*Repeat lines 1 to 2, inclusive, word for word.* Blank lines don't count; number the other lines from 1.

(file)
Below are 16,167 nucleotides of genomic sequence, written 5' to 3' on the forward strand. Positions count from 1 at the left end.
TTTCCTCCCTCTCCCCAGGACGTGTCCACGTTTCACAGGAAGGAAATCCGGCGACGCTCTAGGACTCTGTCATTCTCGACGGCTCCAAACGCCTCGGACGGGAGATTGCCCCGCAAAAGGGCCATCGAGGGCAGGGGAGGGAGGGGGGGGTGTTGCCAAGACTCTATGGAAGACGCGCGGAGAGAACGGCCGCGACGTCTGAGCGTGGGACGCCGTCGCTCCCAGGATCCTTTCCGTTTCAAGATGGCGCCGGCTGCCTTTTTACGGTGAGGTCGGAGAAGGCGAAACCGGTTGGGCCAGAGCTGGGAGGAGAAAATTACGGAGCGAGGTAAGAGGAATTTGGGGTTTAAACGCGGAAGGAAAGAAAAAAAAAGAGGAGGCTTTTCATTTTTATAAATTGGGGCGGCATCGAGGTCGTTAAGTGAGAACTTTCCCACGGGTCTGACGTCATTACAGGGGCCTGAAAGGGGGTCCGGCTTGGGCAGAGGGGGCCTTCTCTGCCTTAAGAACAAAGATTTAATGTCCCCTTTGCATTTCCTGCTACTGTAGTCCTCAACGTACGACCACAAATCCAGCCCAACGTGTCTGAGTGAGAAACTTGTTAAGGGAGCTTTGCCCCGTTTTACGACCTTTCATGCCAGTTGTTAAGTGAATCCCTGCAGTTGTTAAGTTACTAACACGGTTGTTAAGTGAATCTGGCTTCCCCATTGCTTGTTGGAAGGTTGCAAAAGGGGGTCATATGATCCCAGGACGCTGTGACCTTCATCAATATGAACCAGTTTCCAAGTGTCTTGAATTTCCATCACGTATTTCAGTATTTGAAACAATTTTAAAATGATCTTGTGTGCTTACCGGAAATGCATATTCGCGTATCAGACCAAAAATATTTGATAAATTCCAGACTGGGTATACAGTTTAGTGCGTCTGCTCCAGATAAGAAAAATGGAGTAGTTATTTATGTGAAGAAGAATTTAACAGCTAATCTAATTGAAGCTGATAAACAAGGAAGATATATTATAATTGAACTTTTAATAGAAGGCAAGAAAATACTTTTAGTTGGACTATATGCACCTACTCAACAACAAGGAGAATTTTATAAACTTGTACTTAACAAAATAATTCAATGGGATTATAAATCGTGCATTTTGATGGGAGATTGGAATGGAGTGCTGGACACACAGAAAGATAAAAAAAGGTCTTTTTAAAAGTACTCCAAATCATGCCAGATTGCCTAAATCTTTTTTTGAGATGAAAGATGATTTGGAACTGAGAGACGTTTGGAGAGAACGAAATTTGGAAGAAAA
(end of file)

Below are 16,167 nucleotides of genomic sequence, written 5' to 3' on the forward strand. Positions count from 1 at the left end.
TTTCCTCCCTCTCCCCAGGACGTGTCCACGTTTCACAGGAAGGAAATCCGGCGACGCTCTAGGACTCTGTCATTCTCGACGGCTCCAAACGCCTCGGACGGGAGATTGCCCCGCAAAAGGGCCATCGAGGGCAGGGGAGGGAGGGGGGGGTGTTGCCAAGACTCTATGGAAGACGCGCGGAGAGAACGGCCGCGACGTCTGAGCGTGGGACGCCGTCGCTCCCAGGATCCTTTCCGTTTCAAGATGGCGCCGGCTGCCTTTTTACGGTGAGGTCGGAGAAGGCGAAACCGGTTGGGCCAGAGCTGGGAGGAGAAAATTACGGAGCGAGGTAAGAGGAATTTGGGGTTTAAACGCGGAAGGAAAGAAAAAAAAAGAGGAGGCTTTTCATTTTTATAAATTGGGGCGGCATCGAGGTCGTTAAGTGAGAACTTTCCCACGGGTCTGACGTCATTACAGGGGCCTGAAAGGGGGTCCGGCTTGGGCAGAGGGGGCCTTCTCTGCCTTAAGAACAAAGATTTAATGTCCCCTTTGCATTTCCTGCTACTGTAGTCCTCAACGTACGACCACAAATCCAGCCCAACGTGTCTGAGTGAGAAACTTGTTAAGGGAGCTTTGCCCCGTTTTACGACCTTTCATGCCAGTTGTTAAGTGAATCCCTGCAGTTGTTAAGTTACTAACACGGTTGTTAAGTGAATCTGGCTTCCCCATTGCTTGTTGGAAGGTTGCAAAAGGGGGTCATATGATCCCAGGACGCTGTGACCTTCATCAATATGAACCAGTTTCCAAGTGTCTTGAATTTCCATCACGTATTTCAGTATTTGAAACAATTTTAAAATGATCTTGTGTGCTTACCGGAAATGCATATTCGCGTATCAGACCAAAAATATTTGATAAATTCCAGACTGGGTATACAGTTTAGTGCGTCTGCTCCAGATAAGAAAAATGGAGTAGTTATTTATGTGAAGAAGAATTTAACAGCTAATCTAATTGAAGCTGATAAACAAGGAAGATATATTATAATTGAACTTTTAATAGAAGGCAAGAAAATACTTTTAGTTGGACTATATGCACCTACTCAACAACAAGGAGAATTTTATAAACTTGTACTTAACAAAATAATTCAATGGGATTATAAATCGTGCATTTTGATGGGAGATTGGAATGGAGTGCTGGACACACAGAAAGATAAAAAAAGGTCTTTTTAAAAGTACTCCAAATCATGCCAGATTGCCTAAATCTTTTTTTGAGATGAAAGATGATTTGGAACTGAGAGACGTTTGGAGAGAACGAAATTTGGAAGAAAA